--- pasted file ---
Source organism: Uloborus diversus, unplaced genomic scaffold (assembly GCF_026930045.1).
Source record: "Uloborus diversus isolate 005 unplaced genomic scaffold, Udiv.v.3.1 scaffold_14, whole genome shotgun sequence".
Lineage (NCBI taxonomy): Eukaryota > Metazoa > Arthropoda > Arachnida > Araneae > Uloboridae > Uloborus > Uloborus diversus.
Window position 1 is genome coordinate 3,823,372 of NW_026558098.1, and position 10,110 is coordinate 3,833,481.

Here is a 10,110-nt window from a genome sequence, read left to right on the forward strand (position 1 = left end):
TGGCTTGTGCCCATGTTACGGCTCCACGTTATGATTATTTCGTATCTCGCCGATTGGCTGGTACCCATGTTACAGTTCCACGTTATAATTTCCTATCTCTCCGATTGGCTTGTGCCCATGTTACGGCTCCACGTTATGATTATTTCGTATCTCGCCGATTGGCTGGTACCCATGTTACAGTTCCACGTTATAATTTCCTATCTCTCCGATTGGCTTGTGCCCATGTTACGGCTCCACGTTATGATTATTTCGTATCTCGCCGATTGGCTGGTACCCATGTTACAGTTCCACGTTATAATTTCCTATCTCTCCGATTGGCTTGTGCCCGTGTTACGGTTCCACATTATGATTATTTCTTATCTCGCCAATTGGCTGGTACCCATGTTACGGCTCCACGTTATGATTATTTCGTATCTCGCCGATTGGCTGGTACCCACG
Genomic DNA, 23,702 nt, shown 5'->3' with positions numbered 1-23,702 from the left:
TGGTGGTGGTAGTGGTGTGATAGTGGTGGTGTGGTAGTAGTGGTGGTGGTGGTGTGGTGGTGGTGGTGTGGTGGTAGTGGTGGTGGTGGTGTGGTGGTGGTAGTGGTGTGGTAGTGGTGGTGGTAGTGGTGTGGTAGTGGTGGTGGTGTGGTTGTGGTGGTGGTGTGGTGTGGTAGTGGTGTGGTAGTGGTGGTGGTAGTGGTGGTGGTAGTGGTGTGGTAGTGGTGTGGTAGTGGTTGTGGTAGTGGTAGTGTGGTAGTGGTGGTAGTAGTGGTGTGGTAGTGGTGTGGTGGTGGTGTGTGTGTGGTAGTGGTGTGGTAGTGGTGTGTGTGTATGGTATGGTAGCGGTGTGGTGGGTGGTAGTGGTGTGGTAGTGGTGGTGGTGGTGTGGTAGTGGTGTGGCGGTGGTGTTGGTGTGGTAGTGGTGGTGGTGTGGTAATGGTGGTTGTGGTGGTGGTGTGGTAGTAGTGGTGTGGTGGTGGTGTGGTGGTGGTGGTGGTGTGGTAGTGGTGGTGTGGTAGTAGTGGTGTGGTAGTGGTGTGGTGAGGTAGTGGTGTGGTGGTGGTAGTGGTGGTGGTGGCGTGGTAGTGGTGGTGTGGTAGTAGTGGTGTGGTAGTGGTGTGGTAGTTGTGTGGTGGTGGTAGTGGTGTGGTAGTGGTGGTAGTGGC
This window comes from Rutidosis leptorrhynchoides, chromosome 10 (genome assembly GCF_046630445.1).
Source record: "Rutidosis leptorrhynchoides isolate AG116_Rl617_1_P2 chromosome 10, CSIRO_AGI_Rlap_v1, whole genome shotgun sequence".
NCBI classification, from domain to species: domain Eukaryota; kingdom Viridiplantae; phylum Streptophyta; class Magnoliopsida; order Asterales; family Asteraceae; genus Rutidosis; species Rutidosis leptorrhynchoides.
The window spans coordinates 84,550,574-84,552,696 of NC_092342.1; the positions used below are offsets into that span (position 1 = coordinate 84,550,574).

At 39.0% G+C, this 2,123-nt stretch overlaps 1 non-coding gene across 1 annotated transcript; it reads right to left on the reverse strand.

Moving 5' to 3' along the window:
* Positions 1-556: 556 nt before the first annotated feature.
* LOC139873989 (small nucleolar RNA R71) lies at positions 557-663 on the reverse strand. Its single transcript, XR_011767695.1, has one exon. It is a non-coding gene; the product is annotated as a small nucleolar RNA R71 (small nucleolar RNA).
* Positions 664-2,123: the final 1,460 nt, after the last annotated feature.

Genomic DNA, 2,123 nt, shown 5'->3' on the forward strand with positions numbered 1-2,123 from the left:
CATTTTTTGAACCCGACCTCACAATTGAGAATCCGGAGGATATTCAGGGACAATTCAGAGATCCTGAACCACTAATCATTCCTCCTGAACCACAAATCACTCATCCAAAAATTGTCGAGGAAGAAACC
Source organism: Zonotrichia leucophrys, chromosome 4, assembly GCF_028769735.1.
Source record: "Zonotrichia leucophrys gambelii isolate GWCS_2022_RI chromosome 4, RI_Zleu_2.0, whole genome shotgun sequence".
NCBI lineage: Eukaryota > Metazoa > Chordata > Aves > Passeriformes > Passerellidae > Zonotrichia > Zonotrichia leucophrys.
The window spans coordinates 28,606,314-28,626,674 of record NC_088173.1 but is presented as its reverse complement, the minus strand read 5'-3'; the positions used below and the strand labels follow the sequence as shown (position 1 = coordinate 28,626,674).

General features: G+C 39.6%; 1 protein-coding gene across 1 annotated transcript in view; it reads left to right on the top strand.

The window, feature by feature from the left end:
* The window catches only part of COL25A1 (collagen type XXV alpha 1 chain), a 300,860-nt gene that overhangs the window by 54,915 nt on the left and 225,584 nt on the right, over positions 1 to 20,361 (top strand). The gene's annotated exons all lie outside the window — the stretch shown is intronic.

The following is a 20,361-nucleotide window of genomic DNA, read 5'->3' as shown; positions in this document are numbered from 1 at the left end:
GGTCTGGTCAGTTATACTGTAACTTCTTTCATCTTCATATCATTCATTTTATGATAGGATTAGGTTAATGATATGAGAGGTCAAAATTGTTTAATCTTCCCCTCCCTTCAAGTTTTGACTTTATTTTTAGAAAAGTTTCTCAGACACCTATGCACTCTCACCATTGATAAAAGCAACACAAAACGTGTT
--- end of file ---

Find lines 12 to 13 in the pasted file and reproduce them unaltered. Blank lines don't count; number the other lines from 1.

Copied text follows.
The window spans coordinates 84,550,574-84,552,696 of NC_092342.1; the positions used below are offsets into that span (position 1 = coordinate 84,550,574).

At 39.0% G+C, this 2,123-nt stretch overlaps 1 non-coding gene across 1 annotated transcript; it reads right to left on the reverse strand.